As we talked about yesterday as well, this isn’t a small showing of power just to the nation of Egypt, or just to Israel, or even to both.  These are done that the entire world would know that there is none like God in all of the earth.  We will see the culmination of this tomorrow when God shows His power over death and life itself, the final blow of the plagues, but not the final display of God’s power in this story.



Day 18: Exodus 5-7; Let My People Go: The Lines are Drawn

So Moses goes before Pharaoh  delivering God’s message to let the people of Israel go.  Pharaoh says no.  The People get more oppressed.  Moses asks again.  Pharaoh says no.  Begin 10 plagues.  Yes… this is the summary of what happens in today’s Scripture readings, and it is what is happening on the surface.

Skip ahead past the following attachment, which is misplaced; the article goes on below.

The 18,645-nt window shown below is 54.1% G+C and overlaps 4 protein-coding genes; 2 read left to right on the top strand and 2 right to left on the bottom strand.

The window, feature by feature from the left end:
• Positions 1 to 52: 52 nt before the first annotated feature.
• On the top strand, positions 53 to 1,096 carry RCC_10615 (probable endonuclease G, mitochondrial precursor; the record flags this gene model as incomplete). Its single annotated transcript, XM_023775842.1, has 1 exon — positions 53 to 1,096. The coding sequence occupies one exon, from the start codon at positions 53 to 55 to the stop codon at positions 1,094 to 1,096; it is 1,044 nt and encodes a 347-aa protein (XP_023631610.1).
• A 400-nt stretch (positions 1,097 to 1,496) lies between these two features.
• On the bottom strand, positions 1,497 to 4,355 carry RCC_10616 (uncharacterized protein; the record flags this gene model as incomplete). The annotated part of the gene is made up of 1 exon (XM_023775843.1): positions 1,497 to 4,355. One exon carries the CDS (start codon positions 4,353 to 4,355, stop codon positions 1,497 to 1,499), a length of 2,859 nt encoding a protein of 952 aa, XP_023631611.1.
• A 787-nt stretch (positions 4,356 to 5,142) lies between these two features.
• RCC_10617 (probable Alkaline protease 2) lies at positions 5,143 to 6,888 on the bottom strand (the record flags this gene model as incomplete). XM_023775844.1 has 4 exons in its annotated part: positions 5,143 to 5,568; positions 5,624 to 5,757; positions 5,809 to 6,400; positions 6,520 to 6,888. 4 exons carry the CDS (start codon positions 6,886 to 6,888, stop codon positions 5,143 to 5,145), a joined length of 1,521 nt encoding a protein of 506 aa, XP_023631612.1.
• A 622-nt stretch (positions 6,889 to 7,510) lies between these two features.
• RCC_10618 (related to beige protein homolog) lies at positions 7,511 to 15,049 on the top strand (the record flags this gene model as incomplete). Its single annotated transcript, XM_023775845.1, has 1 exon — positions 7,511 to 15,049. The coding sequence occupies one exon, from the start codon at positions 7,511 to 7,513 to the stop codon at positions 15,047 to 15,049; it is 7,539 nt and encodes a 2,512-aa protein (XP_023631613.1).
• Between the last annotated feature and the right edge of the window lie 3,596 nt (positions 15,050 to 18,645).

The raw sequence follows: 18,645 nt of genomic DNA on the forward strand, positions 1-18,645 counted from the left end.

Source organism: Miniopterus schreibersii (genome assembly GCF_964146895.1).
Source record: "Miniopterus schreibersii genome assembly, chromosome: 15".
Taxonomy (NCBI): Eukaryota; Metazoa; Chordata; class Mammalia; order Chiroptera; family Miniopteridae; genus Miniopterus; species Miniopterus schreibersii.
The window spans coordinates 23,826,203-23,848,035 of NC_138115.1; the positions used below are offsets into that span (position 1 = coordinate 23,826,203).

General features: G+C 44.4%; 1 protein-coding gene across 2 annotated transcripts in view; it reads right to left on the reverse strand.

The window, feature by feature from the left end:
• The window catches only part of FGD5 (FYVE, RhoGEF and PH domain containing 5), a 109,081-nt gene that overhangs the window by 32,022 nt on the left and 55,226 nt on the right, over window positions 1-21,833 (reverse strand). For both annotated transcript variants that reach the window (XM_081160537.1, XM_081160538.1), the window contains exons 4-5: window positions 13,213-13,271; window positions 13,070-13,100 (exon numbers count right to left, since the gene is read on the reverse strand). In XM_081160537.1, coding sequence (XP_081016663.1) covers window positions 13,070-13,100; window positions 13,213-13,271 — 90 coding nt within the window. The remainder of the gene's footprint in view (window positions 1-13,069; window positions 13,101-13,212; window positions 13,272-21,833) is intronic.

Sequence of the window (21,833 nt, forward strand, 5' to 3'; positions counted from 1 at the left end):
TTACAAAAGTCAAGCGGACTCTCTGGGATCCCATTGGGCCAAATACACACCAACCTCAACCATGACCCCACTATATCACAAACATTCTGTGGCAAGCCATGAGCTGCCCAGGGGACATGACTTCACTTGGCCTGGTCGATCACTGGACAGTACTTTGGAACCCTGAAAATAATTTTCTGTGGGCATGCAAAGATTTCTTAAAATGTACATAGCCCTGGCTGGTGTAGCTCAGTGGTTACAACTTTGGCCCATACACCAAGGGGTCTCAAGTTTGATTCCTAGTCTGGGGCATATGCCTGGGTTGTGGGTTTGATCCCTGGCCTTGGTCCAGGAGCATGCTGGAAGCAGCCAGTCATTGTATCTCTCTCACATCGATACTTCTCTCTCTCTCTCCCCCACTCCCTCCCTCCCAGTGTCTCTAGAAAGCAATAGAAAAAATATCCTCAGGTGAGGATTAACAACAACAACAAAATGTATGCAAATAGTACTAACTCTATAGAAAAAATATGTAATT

Yet there is a great deal of deeper meaning that is taking place here as well.  This is, for all intents and purposes, the beginning of a battle.  God is drawing the line against the Egyptian god, or rather son of god… Pharaoh.  For the Egyptians Pharaoh, their king, was considered to be the son of their main god Ra, the sun god.  So Pharaoh was a deity to them (hence the pyramid tombs and extensive burial rituals).  Pharaoh, to the Egyptian people, was the ultimate source of everything… life, growth, power, existence, because he was in direct contact with Ra, who they thought to be the sun.  So for the God of the Hebrew slaves, who were detestable to Egyptians anyways if you remember our reading from a couple days ago, to command something to Pharaoh, the “god-man,” was not only laughable, but would have been abundantly offensive to him as well.